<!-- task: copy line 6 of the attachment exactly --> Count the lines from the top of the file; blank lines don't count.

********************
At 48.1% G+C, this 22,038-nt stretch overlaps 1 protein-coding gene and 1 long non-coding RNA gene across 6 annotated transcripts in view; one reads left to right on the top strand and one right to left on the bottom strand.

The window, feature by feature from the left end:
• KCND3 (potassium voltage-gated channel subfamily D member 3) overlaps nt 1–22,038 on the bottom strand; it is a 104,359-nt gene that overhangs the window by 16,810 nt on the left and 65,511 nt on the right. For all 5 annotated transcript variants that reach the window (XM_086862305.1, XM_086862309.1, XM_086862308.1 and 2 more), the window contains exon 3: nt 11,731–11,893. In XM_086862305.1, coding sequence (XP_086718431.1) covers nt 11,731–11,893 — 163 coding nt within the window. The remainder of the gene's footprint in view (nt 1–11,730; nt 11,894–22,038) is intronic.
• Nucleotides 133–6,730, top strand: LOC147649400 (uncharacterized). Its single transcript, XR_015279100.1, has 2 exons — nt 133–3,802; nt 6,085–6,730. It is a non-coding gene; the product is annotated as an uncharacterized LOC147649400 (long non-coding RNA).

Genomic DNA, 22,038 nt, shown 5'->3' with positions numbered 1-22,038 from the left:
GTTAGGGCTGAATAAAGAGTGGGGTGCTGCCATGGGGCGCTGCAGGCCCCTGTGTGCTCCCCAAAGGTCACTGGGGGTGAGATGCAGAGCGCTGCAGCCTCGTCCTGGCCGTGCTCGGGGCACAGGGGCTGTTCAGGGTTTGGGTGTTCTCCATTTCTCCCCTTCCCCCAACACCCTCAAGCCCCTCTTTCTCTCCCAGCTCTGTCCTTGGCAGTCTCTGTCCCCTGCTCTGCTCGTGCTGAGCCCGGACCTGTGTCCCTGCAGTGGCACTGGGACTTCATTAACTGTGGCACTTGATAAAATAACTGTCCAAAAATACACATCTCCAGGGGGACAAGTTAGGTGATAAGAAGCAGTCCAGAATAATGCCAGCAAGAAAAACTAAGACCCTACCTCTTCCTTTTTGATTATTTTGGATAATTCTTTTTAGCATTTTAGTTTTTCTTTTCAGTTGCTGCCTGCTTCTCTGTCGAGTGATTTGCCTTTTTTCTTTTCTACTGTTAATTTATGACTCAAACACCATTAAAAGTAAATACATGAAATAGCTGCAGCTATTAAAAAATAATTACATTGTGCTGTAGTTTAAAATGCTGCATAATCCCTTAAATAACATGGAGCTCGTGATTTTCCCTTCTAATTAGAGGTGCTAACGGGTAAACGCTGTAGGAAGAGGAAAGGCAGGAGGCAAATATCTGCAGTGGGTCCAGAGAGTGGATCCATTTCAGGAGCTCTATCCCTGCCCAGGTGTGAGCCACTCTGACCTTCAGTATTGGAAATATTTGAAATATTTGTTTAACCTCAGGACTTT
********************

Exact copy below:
GTTAGGGCTGAATAAAGAGTGGGGTGCTGCCATGGGGCGCTGCAGGCCCCTGTGTGCTCCCCAAAGGTCACTGGGGGTGAGATGCAGAGCGCTGCAGCCTCGTCCTGGCCGTGCTCGGGGCACAGGGGCTGTTCAGGGTTTGGGTGTTCTCCATTTCTCCCCTTCCCCCAACACCCTCAAGCCCCTCTTTCTCTCCCAGCTCTGTCCTTGGCAGTCTCTGTCCCCTGCTCTGCTCGTGCTGAGCCCGGACCTGTGTCCCTGCAGTGGCACTGGGACTTCATTAACTGTGGCACTTGATAAAATAACTGTCCAAAAATACACATCTCCAGGGGGACAAGTTAGGTGATAAGAAGCAGTCCAGAATAATGCCAGCAAGAAAAACTAAGACCCTACCTCTTCCTTTTTGATTATTTTGGATAATTCTTTTTAGCATTTTAGTTTTTCTTTTCAGTTGCTGCCTGCTTCTCTGTCGAGTGATTTGCCTTTTTTCTTTTCTACTGTTAATTTATGACTCAAACACCATTAAAAGTAAATACATGAAATAGCTGCAGCTATTAAAAAATAATTACATTGTGCTGTAGTTTAAAATGCTGCATAATCCCTTAAATAACATGGAGCTCGTGATTTTCCCTTCTAATTAGAGGTGCTAACGGGTAAACGCTGTAGGAAGAGGAAAGGCAGGAGGCAAATATCTGCAGTGGGTCCAGAGAGTGGATCCATTTCAGGAGCTCTATCCCTGCCCAGGTGTGAGCCACTCTGACCTTCAGTATTGGAAATATTTGAAATATTTGTTTAACCTCAGGACTTT